Journal of Phytopathology and Pest Management 7(1): 54-63, 2020
pISSN:2356-8577 eISSN: 2356-6507
Journal homepage: http://ppmj.net/
Corresponding author:
Naima Boughalleb-M’Hamdi,
E-mail: n.boughalleb@laposte.net
54
Copyright © 2020
Genetic diversity of
Fusarium oxysporum
f.sp.
niveum
responsible of watermelon Fusarium
wilt in Tunisia and Spain
Naima Boughalleb-M’Hamdi
1
*, Ibtissem Ben Salem
1
, Najwa Benfradj
1
, Paloma Abad-Campus
2
1
Department of Biological Sciences and Plant Protection, University of Sousse, UR13AGR3, Higher
Agronomic Institute of Chott Meriem, 4042, Sousse, Tunisia
2
Mediterranean Agroforestry Institute, Polytechnic University of Valencia, Camino de Vera s / n,
46022, Valencia- Spain
Abstract
Keywords: Fusarium oxysporum f. sp. niveum; genetic diversity; ISSR; molecular detection; watermelon.
55
1. Introduction
Watermelon (
Citrullus lanatus
(Thunb.)
Matsum & Nakai) is one of the most
important vegetable crops in the world,
with a yield of 109601914.00 tons in
2013 (FAOSTAT, 2016). In Tunisia,
watermelon crop has, also, a high
economic value with a production of
about 500000.0 tons in 2013 (FAOSTAT,
2016). Watermelon Fusarium wilt (FW)
is the most destructive disease to this crop
and is caused by a soil-borne pathogen,
Fusarium oxysporum
f. sp.
niveum
(E.F.
Sm.) Snyder & Han (Boughalleb &
Mahjoub, 2006). This disease is a
production-limiting disease in
watermelon growing regions of the
world.
F. oxysporum
f. sp.
niveum
has the
ability to colonize the root cortex of
watermelon plants and penetrate into the
xylem resulting in an initial loss of turgor
pressure, wilting causing the whole plant
death (Callaghan et al., 2016).
Management of FW is difficult because
of the long-term survival of the pathogen
in the soil and the evolution of new races
(Lin et al., 2009). There are three races of
F. oxysporum
f. sp.
niveum
designated 0,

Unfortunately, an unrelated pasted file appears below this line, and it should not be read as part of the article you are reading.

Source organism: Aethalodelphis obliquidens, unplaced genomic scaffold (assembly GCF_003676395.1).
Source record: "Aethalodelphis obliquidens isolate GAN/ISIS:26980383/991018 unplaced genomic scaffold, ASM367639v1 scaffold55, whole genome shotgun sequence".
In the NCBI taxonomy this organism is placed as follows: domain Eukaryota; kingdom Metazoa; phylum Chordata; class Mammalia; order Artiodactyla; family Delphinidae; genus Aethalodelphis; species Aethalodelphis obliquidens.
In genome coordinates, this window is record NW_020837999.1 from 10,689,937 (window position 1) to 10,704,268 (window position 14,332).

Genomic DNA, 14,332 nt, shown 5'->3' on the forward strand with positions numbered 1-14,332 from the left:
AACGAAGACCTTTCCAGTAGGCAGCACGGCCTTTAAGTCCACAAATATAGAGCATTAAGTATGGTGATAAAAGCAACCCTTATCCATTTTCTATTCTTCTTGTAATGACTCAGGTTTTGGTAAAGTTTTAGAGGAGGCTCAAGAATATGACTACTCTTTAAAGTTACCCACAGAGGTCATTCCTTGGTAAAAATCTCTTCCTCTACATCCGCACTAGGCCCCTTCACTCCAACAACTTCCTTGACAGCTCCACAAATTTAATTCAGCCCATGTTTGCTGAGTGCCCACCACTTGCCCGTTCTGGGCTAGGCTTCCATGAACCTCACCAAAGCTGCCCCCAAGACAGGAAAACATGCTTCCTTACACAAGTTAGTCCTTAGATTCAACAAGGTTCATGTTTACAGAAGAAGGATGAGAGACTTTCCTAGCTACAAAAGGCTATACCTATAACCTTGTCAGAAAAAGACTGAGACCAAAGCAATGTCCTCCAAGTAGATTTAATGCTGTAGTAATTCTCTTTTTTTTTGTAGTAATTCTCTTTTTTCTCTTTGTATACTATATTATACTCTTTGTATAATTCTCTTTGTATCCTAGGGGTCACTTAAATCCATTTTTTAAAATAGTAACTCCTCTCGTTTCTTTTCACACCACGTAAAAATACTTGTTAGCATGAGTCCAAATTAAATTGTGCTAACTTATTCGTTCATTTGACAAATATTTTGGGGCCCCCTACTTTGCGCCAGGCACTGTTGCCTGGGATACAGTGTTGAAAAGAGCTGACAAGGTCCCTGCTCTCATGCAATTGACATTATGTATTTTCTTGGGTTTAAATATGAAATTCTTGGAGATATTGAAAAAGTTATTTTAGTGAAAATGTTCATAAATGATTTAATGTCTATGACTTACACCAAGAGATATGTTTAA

1 and 2 based on their aggressiveness or
their ability to overcome specific
resistance (Wehner et al., 2008). FW has
also increased in watermelon production
areas infected mainly by the highly
virulent
F. oxysporum
f. sp.
niveum
race
2 more than
F. oxysporum
f. sp.
niveum
race 1 which was also detected
(Boughalleb & Mahjoub, 2006). A major
reason for this difficulty is the inability to
accurately detect the presence and
identity of the fungal pathogen, especially
in plant tissues and soil (Zhang et al.,
2005). Molecular methods have been
developed to discriminate Fon from other
Fusarium oxysporum
(Lin et al., 2010)
and involve a PCR (Lin et al., 2009)
based on randomly amplified
polymorphic DNA (RAPD) detection
system. Zhang et al. (2005) developed a
rapid diagnostic method using a primer
set Fn1/Fn2 to differentiate Fon from
Didymella bryoniae
and a broad group of
other fungi, including three other
F.
oxysporum
formae speciales (Fo). This
technique was rapid and reliable for their
isolates. This primer set, however, was
unable to differentiate Taiwanese Fon
isolates from other
F. oxysporum
formae
speciales. Lin et al., (2010) developed
another primer set Fon1/Fon2 that was
more suitable for differentiating
Taiwanese
F. oxysporum
f. sp.
niveum
from
F. oxysporum
formae speciales. The
set Fon1/Fon2 was also able to detect
F.
oxysporum
f. sp.
niveum
in diseased
watermelon tissue at early stages of wilt.
In the other hand, the genetic diversity is
evidently an important character of
species and populations, determining
their response to changes in
environmental conditions, their survival
and evolvement and an answer to any
confusion in morphological identification
(Leong et al., 2010). The Random
Amplified Microsatellite (RAMS)
technique has been shown to be
applicable for
F. oxysporum